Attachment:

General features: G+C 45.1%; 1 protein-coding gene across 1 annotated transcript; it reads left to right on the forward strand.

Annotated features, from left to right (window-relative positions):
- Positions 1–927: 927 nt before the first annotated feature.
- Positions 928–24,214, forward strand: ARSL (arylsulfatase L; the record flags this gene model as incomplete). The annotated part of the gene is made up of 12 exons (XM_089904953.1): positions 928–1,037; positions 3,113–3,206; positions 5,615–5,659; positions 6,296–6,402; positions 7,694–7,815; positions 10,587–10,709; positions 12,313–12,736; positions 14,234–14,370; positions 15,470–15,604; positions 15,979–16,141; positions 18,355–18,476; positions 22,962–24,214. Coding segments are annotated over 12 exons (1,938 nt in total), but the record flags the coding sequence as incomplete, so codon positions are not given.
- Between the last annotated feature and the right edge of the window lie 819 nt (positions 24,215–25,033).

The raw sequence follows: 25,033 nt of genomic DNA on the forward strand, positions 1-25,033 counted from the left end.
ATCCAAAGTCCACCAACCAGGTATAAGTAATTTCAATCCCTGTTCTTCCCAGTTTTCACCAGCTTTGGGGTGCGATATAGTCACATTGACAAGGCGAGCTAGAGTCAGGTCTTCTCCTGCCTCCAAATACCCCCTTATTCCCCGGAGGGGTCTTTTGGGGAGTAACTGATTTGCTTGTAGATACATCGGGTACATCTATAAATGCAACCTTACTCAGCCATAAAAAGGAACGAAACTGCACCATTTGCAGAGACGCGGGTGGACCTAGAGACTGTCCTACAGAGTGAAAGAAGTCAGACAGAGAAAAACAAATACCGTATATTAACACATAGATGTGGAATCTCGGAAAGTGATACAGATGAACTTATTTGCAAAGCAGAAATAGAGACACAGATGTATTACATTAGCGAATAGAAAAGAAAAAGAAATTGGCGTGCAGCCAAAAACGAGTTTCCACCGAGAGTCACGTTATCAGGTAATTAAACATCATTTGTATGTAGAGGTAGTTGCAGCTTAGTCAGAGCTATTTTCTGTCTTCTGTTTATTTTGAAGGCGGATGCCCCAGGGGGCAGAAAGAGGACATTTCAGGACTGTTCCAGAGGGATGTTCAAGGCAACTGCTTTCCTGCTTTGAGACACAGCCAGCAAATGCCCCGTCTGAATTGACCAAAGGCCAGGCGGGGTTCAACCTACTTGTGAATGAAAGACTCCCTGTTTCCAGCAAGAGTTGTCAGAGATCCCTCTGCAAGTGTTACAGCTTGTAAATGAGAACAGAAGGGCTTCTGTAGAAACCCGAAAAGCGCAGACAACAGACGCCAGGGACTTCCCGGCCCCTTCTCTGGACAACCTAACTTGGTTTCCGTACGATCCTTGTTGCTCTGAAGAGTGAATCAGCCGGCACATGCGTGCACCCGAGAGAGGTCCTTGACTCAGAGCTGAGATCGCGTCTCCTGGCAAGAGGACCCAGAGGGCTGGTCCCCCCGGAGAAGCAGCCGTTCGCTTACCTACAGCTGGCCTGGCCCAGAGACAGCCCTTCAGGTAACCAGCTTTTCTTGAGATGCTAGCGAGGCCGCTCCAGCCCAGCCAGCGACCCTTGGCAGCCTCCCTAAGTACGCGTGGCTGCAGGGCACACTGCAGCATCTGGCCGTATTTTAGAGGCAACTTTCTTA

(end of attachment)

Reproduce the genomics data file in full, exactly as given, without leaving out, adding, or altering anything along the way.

General features: G+C 45.1%; 1 protein-coding gene across 1 annotated transcript; it reads left to right on the forward strand.

Annotated features, from left to right (window-relative positions):
- Positions 1–927: 927 nt before the first annotated feature.
- Positions 928–24,214, forward strand: ARSL (arylsulfatase L; the record flags this gene model as incomplete). The annotated part of the gene is made up of 12 exons (XM_089904953.1): positions 928–1,037; positions 3,113–3,206; positions 5,615–5,659; positions 6,296–6,402; positions 7,694–7,815; positions 10,587–10,709; positions 12,313–12,736; positions 14,234–14,370; positions 15,470–15,604; positions 15,979–16,141; positions 18,355–18,476; positions 22,962–24,214. Coding segments are annotated over 12 exons (1,938 nt in total), but the record flags the coding sequence as incomplete, so codon positions are not given.
- Between the last annotated feature and the right edge of the window lie 819 nt (positions 24,215–25,033).

The raw sequence follows: 25,033 nt of genomic DNA on the forward strand, positions 1-25,033 counted from the left end.
ATCCAAAGTCCACCAACCAGGTATAAGTAATTTCAATCCCTGTTCTTCCCAGTTTTCACCAGCTTTGGGGTGCGATATAGTCACATTGACAAGGCGAGCTAGAGTCAGGTCTTCTCCTGCCTCCAAATACCCCCTTATTCCCCGGAGGGGTCTTTTGGGGAGTAACTGATTTGCTTGTAGATACATCGGGTACATCTATAAATGCAACCTTACTCAGCCATAAAAAGGAACGAAACTGCACCATTTGCAGAGACGCGGGTGGACCTAGAGACTGTCCTACAGAGTGAAAGAAGTCAGACAGAGAAAAACAAATACCGTATATTAACACATAGATGTGGAATCTCGGAAAGTGATACAGATGAACTTATTTGCAAAGCAGAAATAGAGACACAGATGTATTACATTAGCGAATAGAAAAGAAAAAGAAATTGGCGTGCAGCCAAAAACGAGTTTCCACCGAGAGTCACGTTATCAGGTAATTAAACATCATTTGTATGTAGAGGTAGTTGCAGCTTAGTCAGAGCTATTTTCTGTCTTCTGTTTATTTTGAAGGCGGATGCCCCAGGGGGCAGAAAGAGGACATTTCAGGACTGTTCCAGAGGGATGTTCAAGGCAACTGCTTTCCTGCTTTGAGACACAGCCAGCAAATGCCCCGTCTGAATTGACCAAAGGCCAGGCGGGGTTCAACCTACTTGTGAATGAAAGACTCCCTGTTTCCAGCAAGAGTTGTCAGAGATCCCTCTGCAAGTGTTACAGCTTGTAAATGAGAACAGAAGGGCTTCTGTAGAAACCCGAAAAGCGCAGACAACAGACGCCAGGGACTTCCCGGCCCCTTCTCTGGACAACCTAACTTGGTTTCCGTACGATCCTTGTTGCTCTGAAGAGTGAATCAGCCGGCACATGCGTGCACCCGAGAGAGGTCCTTGACTCAGAGCTGAGATCGCGTCTCCTGGCAAGAGGACCCAGAGGGCTGGTCCCCCCGGAGAAGCAGCCGTTCGCTTACCTACAGCTGGCCTGGCCCAGAGACAGCCCTTCAGGTAACCAGCTTTTCTTGAGATGCTAGCGAGGCCGCTCCAGCCCAGCCAGCGACCCTTGGCAGCCTCCCTAAGTACGCGTGGCTGCAGGGCACACTGCAGCATCTGGCCGTATTTTAGAGGCAACTTTCTTA